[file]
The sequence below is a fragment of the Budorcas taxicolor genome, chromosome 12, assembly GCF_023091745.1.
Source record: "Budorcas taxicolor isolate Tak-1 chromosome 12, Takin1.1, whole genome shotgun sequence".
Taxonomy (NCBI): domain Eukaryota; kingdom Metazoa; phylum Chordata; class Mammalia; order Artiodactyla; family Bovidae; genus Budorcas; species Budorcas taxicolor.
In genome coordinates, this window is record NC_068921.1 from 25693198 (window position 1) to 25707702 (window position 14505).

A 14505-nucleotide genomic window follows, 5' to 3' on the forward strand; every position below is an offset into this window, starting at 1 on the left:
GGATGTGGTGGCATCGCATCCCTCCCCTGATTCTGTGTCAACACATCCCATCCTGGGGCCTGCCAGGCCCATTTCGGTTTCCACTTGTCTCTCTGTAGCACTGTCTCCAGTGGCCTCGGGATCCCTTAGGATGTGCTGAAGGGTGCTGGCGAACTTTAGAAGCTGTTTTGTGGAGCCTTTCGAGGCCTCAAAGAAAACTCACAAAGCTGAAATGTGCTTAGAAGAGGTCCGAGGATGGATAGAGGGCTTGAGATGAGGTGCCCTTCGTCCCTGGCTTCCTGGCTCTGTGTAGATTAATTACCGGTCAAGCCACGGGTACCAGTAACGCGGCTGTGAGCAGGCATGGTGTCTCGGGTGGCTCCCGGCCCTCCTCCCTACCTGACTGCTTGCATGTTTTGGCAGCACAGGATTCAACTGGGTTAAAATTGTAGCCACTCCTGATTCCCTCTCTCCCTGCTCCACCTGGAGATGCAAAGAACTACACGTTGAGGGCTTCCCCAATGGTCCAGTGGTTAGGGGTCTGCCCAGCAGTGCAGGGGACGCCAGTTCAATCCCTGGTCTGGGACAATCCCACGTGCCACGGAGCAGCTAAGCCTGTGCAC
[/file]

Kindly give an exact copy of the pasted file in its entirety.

The sequence below is a fragment of the Budorcas taxicolor genome, chromosome 12, assembly GCF_023091745.1.
Source record: "Budorcas taxicolor isolate Tak-1 chromosome 12, Takin1.1, whole genome shotgun sequence".
Taxonomy (NCBI): domain Eukaryota; kingdom Metazoa; phylum Chordata; class Mammalia; order Artiodactyla; family Bovidae; genus Budorcas; species Budorcas taxicolor.
In genome coordinates, this window is record NC_068921.1 from 25693198 (window position 1) to 25707702 (window position 14505).

A 14505-nucleotide genomic window follows, 5' to 3' on the forward strand; every position below is an offset into this window, starting at 1 on the left:
GGATGTGGTGGCATCGCATCCCTCCCCTGATTCTGTGTCAACACATCCCATCCTGGGGCCTGCCAGGCCCATTTCGGTTTCCACTTGTCTCTCTGTAGCACTGTCTCCAGTGGCCTCGGGATCCCTTAGGATGTGCTGAAGGGTGCTGGCGAACTTTAGAAGCTGTTTTGTGGAGCCTTTCGAGGCCTCAAAGAAAACTCACAAAGCTGAAATGTGCTTAGAAGAGGTCCGAGGATGGATAGAGGGCTTGAGATGAGGTGCCCTTCGTCCCTGGCTTCCTGGCTCTGTGTAGATTAATTACCGGTCAAGCCACGGGTACCAGTAACGCGGCTGTGAGCAGGCATGGTGTCTCGGGTGGCTCCCGGCCCTCCTCCCTACCTGACTGCTTGCATGTTTTGGCAGCACAGGATTCAACTGGGTTAAAATTGTAGCCACTCCTGATTCCCTCTCTCCCTGCTCCACCTGGAGATGCAAAGAACTACACGTTGAGGGCTTCCCCAATGGTCCAGTGGTTAGGGGTCTGCCCAGCAGTGCAGGGGACGCCAGTTCAATCCCTGGTCTGGGACAATCCCACGTGCCACGGAGCAGCTAAGCCTGTGCAC